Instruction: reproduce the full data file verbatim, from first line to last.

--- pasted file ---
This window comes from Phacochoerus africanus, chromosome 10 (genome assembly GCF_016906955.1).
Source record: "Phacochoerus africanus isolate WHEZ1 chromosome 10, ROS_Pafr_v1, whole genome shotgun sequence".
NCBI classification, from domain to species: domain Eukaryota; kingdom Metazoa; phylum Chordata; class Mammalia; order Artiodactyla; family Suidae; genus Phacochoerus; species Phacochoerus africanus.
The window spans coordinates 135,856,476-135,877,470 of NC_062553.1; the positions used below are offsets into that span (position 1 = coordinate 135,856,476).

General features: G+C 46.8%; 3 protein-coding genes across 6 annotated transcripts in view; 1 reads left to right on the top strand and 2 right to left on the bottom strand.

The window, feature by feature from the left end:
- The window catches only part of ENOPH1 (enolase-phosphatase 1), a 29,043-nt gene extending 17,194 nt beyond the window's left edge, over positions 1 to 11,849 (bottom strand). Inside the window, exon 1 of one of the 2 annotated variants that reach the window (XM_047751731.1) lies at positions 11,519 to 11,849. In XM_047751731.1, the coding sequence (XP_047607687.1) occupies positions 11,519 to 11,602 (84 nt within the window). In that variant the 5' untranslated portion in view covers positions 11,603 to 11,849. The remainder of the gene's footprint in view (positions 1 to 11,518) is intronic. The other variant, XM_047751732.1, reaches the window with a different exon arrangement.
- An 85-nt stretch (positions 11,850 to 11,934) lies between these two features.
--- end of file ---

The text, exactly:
This window comes from Phacochoerus africanus, chromosome 10 (genome assembly GCF_016906955.1).
Source record: "Phacochoerus africanus isolate WHEZ1 chromosome 10, ROS_Pafr_v1, whole genome shotgun sequence".
NCBI classification, from domain to species: domain Eukaryota; kingdom Metazoa; phylum Chordata; class Mammalia; order Artiodactyla; family Suidae; genus Phacochoerus; species Phacochoerus africanus.
The window spans coordinates 135,856,476-135,877,470 of NC_062553.1; the positions used below are offsets into that span (position 1 = coordinate 135,856,476).

General features: G+C 46.8%; 3 protein-coding genes across 6 annotated transcripts in view; 1 reads left to right on the top strand and 2 right to left on the bottom strand.

The window, feature by feature from the left end:
- The window catches only part of ENOPH1 (enolase-phosphatase 1), a 29,043-nt gene extending 17,194 nt beyond the window's left edge, over positions 1 to 11,849 (bottom strand). Inside the window, exon 1 of one of the 2 annotated variants that reach the window (XM_047751731.1) lies at positions 11,519 to 11,849. In XM_047751731.1, the coding sequence (XP_047607687.1) occupies positions 11,519 to 11,602 (84 nt within the window). In that variant the 5' untranslated portion in view covers positions 11,603 to 11,849. The remainder of the gene's footprint in view (positions 1 to 11,518) is intronic. The other variant, XM_047751732.1, reaches the window with a different exon arrangement.
- An 85-nt stretch (positions 11,850 to 11,934) lies between these two features.